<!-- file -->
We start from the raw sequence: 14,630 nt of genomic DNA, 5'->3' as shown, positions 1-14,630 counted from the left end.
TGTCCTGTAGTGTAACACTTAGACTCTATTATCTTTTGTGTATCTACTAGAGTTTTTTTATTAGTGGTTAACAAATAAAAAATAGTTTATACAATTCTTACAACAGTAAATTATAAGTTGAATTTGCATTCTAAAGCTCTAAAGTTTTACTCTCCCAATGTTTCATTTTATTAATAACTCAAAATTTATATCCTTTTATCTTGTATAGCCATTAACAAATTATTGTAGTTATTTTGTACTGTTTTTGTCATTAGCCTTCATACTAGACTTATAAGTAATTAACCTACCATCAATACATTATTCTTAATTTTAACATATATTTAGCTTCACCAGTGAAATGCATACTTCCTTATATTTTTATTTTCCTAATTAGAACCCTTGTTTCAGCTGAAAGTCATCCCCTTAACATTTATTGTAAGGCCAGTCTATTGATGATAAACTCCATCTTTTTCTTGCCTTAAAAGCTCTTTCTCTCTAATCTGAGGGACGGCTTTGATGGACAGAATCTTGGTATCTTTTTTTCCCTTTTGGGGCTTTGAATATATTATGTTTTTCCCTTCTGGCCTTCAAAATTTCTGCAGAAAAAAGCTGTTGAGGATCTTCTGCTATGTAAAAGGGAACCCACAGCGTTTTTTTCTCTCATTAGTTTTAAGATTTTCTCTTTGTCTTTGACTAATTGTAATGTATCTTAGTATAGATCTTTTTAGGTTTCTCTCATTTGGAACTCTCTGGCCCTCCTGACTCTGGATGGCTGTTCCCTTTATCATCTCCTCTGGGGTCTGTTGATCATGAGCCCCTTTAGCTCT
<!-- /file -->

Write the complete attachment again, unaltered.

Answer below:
We start from the raw sequence: 14,630 nt of genomic DNA, 5'->3' as shown, positions 1-14,630 counted from the left end.
TGTCCTGTAGTGTAACACTTAGACTCTATTATCTTTTGTGTATCTACTAGAGTTTTTTTATTAGTGGTTAACAAATAAAAAATAGTTTATACAATTCTTACAACAGTAAATTATAAGTTGAATTTGCATTCTAAAGCTCTAAAGTTTTACTCTCCCAATGTTTCATTTTATTAATAACTCAAAATTTATATCCTTTTATCTTGTATAGCCATTAACAAATTATTGTAGTTATTTTGTACTGTTTTTGTCATTAGCCTTCATACTAGACTTATAAGTAATTAACCTACCATCAATACATTATTCTTAATTTTAACATATATTTAGCTTCACCAGTGAAATGCATACTTCCTTATATTTTTATTTTCCTAATTAGAACCCTTGTTTCAGCTGAAAGTCATCCCCTTAACATTTATTGTAAGGCCAGTCTATTGATGATAAACTCCATCTTTTTCTTGCCTTAAAAGCTCTTTCTCTCTAATCTGAGGGACGGCTTTGATGGACAGAATCTTGGTATCTTTTTTTCCCTTTTGGGGCTTTGAATATATTATGTTTTTCCCTTCTGGCCTTCAAAATTTCTGCAGAAAAAAGCTGTTGAGGATCTTCTGCTATGTAAAAGGGAACCCACAGCGTTTTTTTCTCTCATTAGTTTTAAGATTTTCTCTTTGTCTTTGACTAATTGTAATGTATCTTAGTATAGATCTTTTTAGGTTTCTCTCATTTGGAACTCTCTGGCCCTCCTGACTCTGGATGGCTGTTCCCTTTATCATCTCCTCTGGGGTCTGTTGATCATGAGCCCCTTTAGCTCT